Calipari still pushing for perfect


University of Kentucky men’s basketball head coach John Calipari yells at his team during the first half of UK’s 68-66 win over UNC on Saturday, Dec. 5, 2009 in Rupp Arena. Photo by Ed Matthews

It’s not just his players who aren’t quite used to mid-March form just yet. It’s his coaching staff, too.

UK head coach John Calipari kept making the wrong substitutions in the first half of Saturday’s game because he was misinformed about the number of fouls Terrence Jones and DeAndre Liggins had. He kept subbing Liggins in and out, thinking he had two fouls, and kept Jones on the floor because he thought the freshman only had one. Reality was the reverse.

As UK stares down March, it’s those types of mistakes Calipari is looking to fix. After UK’s 90-59 drubbing of South Carolina, Calipari maintained that the Cats still had a lot to work on. He saw sloppiness beating the press, some pick-and-roll defense breakdowns, and one-handed rebounds.

Calipari said Brandon Knight (nine assists, one turnover) could run the team better. Doron Lamb (18 points) could have played harder when UK had the big lead. Even Darius Miller, who scored a career-high 22 points, was put on the spot for reverting during a “two-minute” period.

“He had one stretch that I wanted to choke him because he had played so well, so aggressive, so strong,” Calipari said, adding that he wasn’t being literal. “But then you hit a two-minute spurt where you just, you know, go soft again, get pushed out of the way. Why?”

UK is taking the criticism to heart. Josh Harrellson said Calipari was delivering the same message to the team as he was to the media.

“The coach got to say something about somebody,” Liggins said. “You got to expect that. He’s not going to say we all played perfect. He’s a coach. He’s just trying to get us better.”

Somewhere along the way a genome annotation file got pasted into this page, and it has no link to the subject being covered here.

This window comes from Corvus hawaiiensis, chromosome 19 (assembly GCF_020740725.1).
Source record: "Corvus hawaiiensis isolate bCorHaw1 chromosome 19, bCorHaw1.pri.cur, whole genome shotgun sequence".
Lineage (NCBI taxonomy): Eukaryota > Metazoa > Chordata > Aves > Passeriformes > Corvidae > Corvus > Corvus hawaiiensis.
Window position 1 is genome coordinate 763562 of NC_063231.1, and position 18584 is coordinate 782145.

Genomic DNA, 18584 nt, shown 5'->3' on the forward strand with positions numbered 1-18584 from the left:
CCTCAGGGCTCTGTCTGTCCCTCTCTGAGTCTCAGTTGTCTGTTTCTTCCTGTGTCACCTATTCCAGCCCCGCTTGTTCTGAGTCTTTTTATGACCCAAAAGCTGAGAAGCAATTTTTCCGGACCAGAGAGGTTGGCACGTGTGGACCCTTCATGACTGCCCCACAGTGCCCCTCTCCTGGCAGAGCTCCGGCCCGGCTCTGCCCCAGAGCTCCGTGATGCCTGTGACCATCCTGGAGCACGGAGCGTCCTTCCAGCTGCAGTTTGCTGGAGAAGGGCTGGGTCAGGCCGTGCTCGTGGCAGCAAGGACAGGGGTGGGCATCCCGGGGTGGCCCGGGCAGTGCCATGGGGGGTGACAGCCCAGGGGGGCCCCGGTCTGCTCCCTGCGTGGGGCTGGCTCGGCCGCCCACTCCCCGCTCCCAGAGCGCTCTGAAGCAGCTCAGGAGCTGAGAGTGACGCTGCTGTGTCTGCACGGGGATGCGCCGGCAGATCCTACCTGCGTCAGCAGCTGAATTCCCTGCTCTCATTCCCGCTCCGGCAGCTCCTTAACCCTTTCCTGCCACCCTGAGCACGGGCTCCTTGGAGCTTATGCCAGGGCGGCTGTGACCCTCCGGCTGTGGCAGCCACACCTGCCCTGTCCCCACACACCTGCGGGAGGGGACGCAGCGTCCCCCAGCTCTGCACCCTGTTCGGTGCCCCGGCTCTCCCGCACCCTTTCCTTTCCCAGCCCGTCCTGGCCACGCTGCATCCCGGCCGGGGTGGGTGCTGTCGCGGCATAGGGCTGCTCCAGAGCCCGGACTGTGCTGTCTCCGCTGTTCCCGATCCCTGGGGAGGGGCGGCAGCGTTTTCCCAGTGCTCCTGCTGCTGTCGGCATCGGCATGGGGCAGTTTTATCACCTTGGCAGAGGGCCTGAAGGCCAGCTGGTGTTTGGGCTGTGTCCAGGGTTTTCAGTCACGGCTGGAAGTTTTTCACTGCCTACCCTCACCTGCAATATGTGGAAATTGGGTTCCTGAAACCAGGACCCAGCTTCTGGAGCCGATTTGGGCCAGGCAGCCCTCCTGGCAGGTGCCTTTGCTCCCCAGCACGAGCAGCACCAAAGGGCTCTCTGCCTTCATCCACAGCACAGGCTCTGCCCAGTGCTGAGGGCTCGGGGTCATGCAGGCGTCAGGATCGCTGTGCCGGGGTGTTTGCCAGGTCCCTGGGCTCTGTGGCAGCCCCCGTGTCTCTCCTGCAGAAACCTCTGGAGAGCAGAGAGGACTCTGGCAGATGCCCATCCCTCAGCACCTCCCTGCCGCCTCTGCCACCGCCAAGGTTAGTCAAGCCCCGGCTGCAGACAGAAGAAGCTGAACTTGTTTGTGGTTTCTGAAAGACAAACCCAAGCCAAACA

As UK pushes for a first-round bye in the Southeastern Conference tournament, some aspects still need to be shored up for a stretch run that includes games at Arkansas, vs. Florida and Vanderbilt and at Tennessee. Calipari said UK still needs to work on playing a 40-minute game and not letting one bad play roll into three or four consecutive negative plays.

Thus, the ongoing intensity despite a consistent lead of around 30 points.

“Coach (John) Robic, as we walked in (at halftime) said, ‘What did you want, a shutout?’” Calipari said. “Probably.”

Calipari said he didn’t watch the scoreboard as UK’s lead escalated. First, he’s seen too many double-digit leads evaporate this year. Second, he wanted to just watch their play and see if they could maintain it.

“And so we got up, and they started getting sloppy,” Calipari said. “I said, ‘I’m not looking at the score. I’m looking at how we’re playing.’”

Calipari said his guys try as hard as they can to listen to and adopt his teachings, none more so than Liggins. But at the end of they day, if he has to get on them for something, he’ll do it. Because that’s what coaches do.

“If they’re not doing what they are supposed to do, I just told them, ‘I’m coaching you,’” Calipari said. “Whether you like it or not, I’m coaching you.”